Following a smooth transition, the priority is to continue to improve ChargePlace Scotland’s reputation for reliability and accessibility for electric vehicle drivers across the country. The new contract will bring new jobs to Scotland, improved customer service and better performance information for users and owners and hosts.
It’s quite an irony, then, that the new arrangements seem to have caused chaos, with the Courier reportingiv
Massive problems at a Dundee service centre have wreaked havoc on Scotland’s £45m electric vehicle (EV) charging network.
Oh well, never mind, the report also tells us that
The Austrian-based multinational has already supplied and installed much of Scotland’s charging point infrastructure. The move brought [drum-roll….] 18 high-value jobs into the city.
Two years later
Surely the situation must have improved by 2021? Not a bit of it, as Magnus Linklater, writing in the Timesv, makes clear.
On jobs, for instance, what is the prediction? Once we were told by the SNP there would be 130,000 green jobs by 2020. In fact, as Sir Keir Starmer inconveniently pointed out on his recent trip to Scotland, there are fewer direct jobs in the industry now than in 2014, with less than a fifth of the projected total delivered. Once a wind farm is created it is not a big employer. Even the construction period has limited potential. There is no major UK-based manufacturer of wind turbines, and much of the work is farmed out to cheaper plants in southeast Asia. Most of the big offshore projects are foreign-owned, such as the giant Neart na Gaoithe site off the Fife coast, owned and run by EDF Renewables, a wholly owned subsidiary of a Paris-based group.
It is idle to pretend that jobs lost in the North Sea oil and gas industry will soon be made up by employment in renewables.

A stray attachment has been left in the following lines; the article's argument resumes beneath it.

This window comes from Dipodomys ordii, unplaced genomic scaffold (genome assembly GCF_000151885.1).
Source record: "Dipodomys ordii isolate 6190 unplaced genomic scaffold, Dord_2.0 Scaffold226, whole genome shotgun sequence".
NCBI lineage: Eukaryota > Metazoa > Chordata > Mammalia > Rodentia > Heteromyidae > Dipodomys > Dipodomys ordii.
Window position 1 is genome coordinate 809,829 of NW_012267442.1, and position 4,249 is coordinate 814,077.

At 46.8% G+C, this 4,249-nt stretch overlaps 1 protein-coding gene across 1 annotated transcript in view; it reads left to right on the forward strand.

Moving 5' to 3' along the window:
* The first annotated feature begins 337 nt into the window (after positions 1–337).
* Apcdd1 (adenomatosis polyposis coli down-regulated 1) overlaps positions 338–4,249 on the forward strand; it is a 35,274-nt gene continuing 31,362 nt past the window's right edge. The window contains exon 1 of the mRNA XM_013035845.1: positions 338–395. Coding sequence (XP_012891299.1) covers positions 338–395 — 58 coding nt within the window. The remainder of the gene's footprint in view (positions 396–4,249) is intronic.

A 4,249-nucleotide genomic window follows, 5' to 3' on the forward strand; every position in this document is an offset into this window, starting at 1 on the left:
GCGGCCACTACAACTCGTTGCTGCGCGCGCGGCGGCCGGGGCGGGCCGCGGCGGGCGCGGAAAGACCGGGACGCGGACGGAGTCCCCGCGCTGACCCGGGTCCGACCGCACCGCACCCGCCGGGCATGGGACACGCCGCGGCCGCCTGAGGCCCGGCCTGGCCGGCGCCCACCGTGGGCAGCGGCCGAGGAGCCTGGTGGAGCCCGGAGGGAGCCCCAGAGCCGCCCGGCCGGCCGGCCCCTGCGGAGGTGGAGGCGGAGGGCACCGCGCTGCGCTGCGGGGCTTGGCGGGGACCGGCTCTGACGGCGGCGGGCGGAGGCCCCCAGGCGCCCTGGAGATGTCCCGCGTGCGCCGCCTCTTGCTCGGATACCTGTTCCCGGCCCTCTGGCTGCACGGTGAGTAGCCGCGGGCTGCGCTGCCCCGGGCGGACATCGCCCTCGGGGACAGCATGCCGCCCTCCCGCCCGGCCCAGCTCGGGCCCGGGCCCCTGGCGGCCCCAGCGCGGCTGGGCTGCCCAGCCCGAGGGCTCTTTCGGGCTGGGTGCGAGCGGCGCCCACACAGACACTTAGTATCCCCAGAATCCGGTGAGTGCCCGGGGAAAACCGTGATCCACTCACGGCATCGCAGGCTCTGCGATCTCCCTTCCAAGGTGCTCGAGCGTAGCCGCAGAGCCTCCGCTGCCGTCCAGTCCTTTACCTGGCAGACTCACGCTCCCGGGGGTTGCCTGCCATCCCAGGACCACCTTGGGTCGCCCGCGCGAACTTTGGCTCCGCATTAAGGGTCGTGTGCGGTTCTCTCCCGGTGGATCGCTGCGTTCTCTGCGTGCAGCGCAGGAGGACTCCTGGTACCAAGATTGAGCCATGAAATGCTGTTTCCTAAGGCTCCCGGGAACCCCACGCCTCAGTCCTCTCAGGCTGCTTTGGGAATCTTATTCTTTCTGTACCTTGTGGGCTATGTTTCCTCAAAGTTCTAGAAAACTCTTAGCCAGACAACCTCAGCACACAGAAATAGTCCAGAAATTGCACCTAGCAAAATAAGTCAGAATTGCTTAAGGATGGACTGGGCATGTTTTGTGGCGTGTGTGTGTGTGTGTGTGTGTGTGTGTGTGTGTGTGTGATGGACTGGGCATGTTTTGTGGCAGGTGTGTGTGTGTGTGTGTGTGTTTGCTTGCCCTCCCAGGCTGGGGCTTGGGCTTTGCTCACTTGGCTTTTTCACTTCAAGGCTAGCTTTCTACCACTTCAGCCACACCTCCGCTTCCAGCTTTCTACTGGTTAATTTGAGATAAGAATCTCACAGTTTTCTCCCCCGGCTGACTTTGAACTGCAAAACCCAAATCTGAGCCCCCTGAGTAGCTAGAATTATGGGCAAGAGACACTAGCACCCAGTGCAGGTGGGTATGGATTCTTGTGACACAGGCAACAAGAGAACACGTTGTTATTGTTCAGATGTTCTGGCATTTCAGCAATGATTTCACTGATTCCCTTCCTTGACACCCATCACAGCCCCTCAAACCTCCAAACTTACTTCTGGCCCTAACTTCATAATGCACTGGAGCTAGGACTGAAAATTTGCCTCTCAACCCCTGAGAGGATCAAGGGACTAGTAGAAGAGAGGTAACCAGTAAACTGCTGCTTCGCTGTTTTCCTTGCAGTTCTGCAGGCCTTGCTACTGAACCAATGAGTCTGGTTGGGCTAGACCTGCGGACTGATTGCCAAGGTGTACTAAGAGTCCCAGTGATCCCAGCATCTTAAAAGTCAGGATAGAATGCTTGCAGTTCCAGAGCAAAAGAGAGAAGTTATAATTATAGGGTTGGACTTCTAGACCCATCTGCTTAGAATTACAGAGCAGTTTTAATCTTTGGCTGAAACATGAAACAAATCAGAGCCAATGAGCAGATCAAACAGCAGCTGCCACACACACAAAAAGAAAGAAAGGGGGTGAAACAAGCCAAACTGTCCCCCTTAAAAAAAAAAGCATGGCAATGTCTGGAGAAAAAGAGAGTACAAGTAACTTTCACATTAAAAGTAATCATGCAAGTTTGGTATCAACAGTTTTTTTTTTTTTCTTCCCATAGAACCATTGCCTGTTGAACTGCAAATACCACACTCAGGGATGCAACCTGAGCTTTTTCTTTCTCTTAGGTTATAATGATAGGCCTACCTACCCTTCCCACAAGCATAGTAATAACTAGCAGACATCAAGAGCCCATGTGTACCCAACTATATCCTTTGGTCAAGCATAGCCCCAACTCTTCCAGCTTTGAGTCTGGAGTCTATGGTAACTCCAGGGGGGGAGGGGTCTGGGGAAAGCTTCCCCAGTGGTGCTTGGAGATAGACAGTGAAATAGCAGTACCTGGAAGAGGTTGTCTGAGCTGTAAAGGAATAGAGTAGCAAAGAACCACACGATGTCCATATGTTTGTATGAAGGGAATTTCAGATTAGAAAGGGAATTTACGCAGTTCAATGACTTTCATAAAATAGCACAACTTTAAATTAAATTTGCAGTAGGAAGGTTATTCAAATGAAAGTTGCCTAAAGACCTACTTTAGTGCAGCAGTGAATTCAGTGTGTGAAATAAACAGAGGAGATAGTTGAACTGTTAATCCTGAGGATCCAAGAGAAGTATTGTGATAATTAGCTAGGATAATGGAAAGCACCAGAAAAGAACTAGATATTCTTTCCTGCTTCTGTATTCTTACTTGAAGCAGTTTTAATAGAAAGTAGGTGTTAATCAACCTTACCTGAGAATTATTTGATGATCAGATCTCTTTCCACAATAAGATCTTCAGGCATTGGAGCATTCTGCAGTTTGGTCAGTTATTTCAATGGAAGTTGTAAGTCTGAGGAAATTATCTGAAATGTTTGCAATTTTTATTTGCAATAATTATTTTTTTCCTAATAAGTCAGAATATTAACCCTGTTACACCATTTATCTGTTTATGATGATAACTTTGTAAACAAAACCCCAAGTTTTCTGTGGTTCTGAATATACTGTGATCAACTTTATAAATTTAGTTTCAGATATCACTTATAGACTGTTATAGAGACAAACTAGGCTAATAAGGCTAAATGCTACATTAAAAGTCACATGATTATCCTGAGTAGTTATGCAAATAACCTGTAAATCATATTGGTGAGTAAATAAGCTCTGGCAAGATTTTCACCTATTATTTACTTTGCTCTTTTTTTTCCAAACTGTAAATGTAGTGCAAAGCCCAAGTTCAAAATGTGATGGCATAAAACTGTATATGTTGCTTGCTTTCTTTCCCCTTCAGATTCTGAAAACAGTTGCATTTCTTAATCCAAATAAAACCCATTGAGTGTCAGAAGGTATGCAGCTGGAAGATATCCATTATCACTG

What exactly did Sir Keir have to say on the subject during his visit to Scotland? There are numerous reports, but this one from Daily Businessvi is as good as any:
Labour leader Keir Starmer says Britain is failing to build a green economy with more than 75,000 job losses in the sector in the last five years.
Sir Keir accuses the UK government of “broken promises” and the Scottish government of “going backwards”.
During a visit to Scotland he said the Scottish National Party, has broken its pledge to create 130,000 green jobs by 2020.
Figures show progress on green jobs going backwards in Scotland, with fewer direct jobs today than in 2014, making up just a fifth of the green jobs promised by the SNP, he said.
The figures show a loss of 33,800 direct jobs and a further 41,400 jobs in the supply chain for low carbon and renewable sectors between 2014 and 2019. This includes thousands of jobs lost in solar power, onshore wind, renewable electricity and bioenergy, and a huge fall in the number of jobs in the energy efficiency sector.